But before last year, there was Two Years Ago. Two Years Ago I decided I needed a new life, and I am talking about a New Life. Not, I divorced my husband and bought a new camera New Life. Not, I got a perm for the first time ever, New Life. Not even, I took myself to the beach and fell in love (read: LUST) New Life. Nope. I wanted a Brand Spanking Never Been Lived Before By Me New Life.
So I applied to teach in Arizona.
Spanish. Journalism. Reading.
And, believe it or not, they hired me a year after I applied. A year isn’t that much time if you know anything about federal regulations, and maybe a little about tribal politics. Put the two together and, well, you could say a year delay was something close to a miracle. For me it was a miracle, but not because of the delay. It was because I really needed a Destination and a Purpose. And then, I got a letter inviting me – and both my dogs – to Reservation, Arizona, to teach.
Which is why Maeda (a 9-year-old female Husky/Shepherd mix) and Nala (an I’m not sure how old, maybe 2? female Border Collie/Husky) and I packed ourselves into my Brand Spanking New Never Been Driven Before Hyundai Elantra GT and moved ourselves from eastern Connecticut, across the United States, to Reservation, Arizona.
I used to own a blue Colt Vista, lovingly referred to as “the Can”. I beat the poor thing to death traveling many miles up and down the eastern seaboard, and back and forth from the Berkshires (western Massachusetts) to the Atlantic Ocean. After it begged to be a cat food tin for the last time, I managed to get it to the car dealership and traded it in for a red Vibe. Nice car. Good gas mileage. Could carry me, two dogs, and the camping gear without any trouble. However, I sold it. The trouble was not the car. The trouble was my head. To be exact: my eyes.
I lived next door to my ex-husband for a while (don’t ask). I worked part time at a bakery, part time as adjunct professor at the local community college, and had been recently hired to teach fulltime Spanish at a prestigious Catholic high school (Hail Mary, and all that). Too many irons in a pot full of holes, and I was stressed to say the least. So, on the morning of parent-teacher conferences, I dropped off the dogs at the neighbor’s (yes, Him), and wondered when he gave me a peculiarly concerned look. (Peculiar looks from him I was used to. But this time He looked worried. Very odd.)
“You’re going to work this morning?” He asked, flipping his one egg breakfast (one egg, two cups of coffee, three strips of bacon – every morning).
“Yes.” That’s why the dogs are here (I didn’t say that part out loud. Most of my conversations with Him were not out loud. Things went better that way.)
“Why?” I wanted to know. He told me I didn’t look so good.
Now there was something unusual – she says sarcastically - a critical remark from His Onliness.
I shrugged. Said good-bye to the pups. And headed to work.
I made it about a quarter mile, when the headlights of an oncoming truck blinded me for a moment, and then blinded me for a lot longer than a moment.
Migraine. Complicated Migraine. Blindness-in-one-eye-Complicated Migraine. Give the car away, you won’t be driving it for at least a year.
So, I sold it to a friend whose gas tank was spitting gas onto the sparks her muffler was creating. Rather that, I thought, than go to another funeral.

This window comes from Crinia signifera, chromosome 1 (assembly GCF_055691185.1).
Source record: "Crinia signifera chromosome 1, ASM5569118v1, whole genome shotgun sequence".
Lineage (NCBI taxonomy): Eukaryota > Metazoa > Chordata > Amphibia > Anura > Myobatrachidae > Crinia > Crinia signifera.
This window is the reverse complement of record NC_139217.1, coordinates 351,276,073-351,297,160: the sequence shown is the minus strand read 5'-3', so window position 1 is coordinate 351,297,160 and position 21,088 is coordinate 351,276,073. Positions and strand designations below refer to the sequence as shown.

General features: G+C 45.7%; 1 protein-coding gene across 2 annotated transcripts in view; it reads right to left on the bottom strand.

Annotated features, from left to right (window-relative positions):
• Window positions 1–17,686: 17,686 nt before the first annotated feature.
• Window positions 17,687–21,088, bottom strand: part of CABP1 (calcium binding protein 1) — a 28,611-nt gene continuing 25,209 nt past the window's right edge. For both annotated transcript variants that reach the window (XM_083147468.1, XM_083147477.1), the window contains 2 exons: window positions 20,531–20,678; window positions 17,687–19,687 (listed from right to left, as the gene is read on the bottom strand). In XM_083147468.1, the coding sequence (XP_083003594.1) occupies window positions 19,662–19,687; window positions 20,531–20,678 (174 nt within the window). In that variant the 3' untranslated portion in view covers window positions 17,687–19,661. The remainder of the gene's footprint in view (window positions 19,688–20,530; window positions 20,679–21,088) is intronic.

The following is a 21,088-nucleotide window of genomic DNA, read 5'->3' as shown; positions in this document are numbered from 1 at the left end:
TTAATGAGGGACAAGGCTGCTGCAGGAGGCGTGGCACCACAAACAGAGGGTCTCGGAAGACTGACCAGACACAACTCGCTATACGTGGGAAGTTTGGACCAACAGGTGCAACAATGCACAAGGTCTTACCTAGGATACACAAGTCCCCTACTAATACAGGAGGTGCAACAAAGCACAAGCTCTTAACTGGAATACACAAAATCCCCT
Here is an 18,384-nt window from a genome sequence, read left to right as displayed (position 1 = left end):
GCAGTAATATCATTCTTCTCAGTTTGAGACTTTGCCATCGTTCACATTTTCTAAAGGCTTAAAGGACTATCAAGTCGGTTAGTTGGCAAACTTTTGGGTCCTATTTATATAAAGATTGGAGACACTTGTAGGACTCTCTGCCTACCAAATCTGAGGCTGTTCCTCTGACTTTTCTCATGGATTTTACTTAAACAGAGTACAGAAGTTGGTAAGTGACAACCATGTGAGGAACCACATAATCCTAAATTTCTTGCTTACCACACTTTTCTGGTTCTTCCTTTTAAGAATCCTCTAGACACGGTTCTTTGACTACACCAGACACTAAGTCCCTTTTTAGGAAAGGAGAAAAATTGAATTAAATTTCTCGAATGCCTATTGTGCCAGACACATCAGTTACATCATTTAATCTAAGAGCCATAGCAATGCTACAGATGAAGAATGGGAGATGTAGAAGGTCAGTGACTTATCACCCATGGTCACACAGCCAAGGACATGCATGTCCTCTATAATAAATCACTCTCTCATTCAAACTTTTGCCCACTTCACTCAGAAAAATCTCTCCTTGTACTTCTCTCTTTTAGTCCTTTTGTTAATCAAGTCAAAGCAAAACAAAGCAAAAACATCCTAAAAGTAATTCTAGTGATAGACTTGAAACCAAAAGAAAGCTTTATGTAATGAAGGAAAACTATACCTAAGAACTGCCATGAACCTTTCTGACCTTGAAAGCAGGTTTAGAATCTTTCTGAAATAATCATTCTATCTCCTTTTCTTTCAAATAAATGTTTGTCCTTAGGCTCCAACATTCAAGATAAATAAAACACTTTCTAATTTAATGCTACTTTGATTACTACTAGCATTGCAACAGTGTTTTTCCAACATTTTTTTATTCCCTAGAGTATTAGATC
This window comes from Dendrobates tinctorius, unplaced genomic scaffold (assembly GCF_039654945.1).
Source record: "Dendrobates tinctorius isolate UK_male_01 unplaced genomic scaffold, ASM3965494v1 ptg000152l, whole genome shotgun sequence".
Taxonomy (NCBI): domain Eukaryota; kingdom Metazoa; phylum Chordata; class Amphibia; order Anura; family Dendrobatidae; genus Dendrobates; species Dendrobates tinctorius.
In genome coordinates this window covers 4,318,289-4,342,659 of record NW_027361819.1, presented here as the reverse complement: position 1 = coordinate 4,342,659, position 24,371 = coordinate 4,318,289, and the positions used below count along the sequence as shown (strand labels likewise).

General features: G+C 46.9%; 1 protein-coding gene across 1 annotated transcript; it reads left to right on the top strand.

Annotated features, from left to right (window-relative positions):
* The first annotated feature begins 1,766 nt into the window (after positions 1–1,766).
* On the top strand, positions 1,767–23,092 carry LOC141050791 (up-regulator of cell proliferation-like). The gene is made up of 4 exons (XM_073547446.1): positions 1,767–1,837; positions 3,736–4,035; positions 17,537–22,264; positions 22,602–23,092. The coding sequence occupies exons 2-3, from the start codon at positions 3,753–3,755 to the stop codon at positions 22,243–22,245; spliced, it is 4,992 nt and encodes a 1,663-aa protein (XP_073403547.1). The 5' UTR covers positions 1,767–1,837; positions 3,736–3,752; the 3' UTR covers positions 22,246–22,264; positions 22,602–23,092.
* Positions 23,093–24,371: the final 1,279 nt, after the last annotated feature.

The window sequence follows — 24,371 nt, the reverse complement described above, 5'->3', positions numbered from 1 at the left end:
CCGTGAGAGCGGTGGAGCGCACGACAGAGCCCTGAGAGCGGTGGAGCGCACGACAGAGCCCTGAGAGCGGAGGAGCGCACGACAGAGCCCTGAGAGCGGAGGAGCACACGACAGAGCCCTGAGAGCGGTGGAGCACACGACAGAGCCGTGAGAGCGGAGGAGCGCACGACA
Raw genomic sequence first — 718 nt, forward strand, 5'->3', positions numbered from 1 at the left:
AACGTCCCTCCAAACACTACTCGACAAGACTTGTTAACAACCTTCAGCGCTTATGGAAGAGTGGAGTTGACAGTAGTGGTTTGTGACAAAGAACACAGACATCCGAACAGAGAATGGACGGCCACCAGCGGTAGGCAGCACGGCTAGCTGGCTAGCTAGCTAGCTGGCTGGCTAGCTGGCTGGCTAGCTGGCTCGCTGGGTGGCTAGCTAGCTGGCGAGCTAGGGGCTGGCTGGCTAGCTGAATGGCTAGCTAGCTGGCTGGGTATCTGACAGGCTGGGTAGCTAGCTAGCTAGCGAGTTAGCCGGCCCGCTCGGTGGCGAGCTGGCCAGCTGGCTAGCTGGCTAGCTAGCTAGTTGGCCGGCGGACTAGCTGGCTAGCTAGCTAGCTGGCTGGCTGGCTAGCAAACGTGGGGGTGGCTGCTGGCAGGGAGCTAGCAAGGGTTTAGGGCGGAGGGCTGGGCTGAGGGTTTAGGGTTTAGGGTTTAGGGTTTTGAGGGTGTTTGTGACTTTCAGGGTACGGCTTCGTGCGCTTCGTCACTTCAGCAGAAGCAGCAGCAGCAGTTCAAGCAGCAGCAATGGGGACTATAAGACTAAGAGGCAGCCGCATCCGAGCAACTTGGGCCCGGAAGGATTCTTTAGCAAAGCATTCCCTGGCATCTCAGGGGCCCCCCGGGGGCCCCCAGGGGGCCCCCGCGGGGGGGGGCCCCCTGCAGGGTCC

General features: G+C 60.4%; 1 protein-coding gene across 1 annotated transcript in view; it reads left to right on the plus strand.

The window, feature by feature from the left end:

Six months and a couple of neurologists later, I was cleared to get back on the road – except I had no car.
“If you have a full-time job, we can sell you a car.” That’s what the car dealership advertised.
So, I wandered into the sales department one lovely spring day.
“What can we help you with today?” asked the friendly sales team.
“I need a miracle,” I said. “I need a car. I have a full-time job, but it’s in Arizona, and I need to be able to get there before mid-July.”
“No problem,” they said. “We can do that for you.”
With my credit history and no steady income? If you say so.
They said so.
Really. I think in their spare time, the sales team and the service department head walk on water, and possibly raise people from the dead.
They found a finance company willing to risk their money, and sold me a brand new never been driven farther than around the block – twice - Hyundai Elantra GT. It had sixteen miles on the odometer the day I drove it out of the lot.
The salesman even gave me a going away snack package filled with all types of organic goodies.
Miracles do happen. Sometimes all the time. Okay, in fact, all the time. But you have to pay attention.
I pay attention even more now than I did before. You’ll see. Well, I hope you’ll see. There is a lot to this Expedition (thank you A. A. Milne for teaching me to capitalize on the Big Stuff).
We were on our way – me, two dogs, one of those rooftop storage “clam shells”, a guitar, a violin I don’t know how to play, a collection of “I wonder if I’ll use this” school supplies, and some clothing. Oh, yeah, and a really large plastic bin full of soap, shampoo, and other essential bathroom items. Reservation was, I had been told, in the middle of the middle of nowhere, and I wanted to be sure I had what I would really need. Desert and no water or not, I was going to be clean.
The dogs and I left New England about three days before my former mother-in-law died. I really didn’t have to be in Arizona until late July, but I was feeling really selfish. I had lived through the death of my ex-husband’s father with my ex-husband. I had no desire to go through the death of his mother with him. There is a certain amount of passive aggressive behavior I can handle, but I’m very maxed out with the Ex. So long, Mother-in-Law, whom I lived in fear and awe of. Thank you, good-bye, New England. Arizona, here we come.
Well. That’s enough for now. I think the dogs are trying to get me to turn off the lights, so we can go to sleep.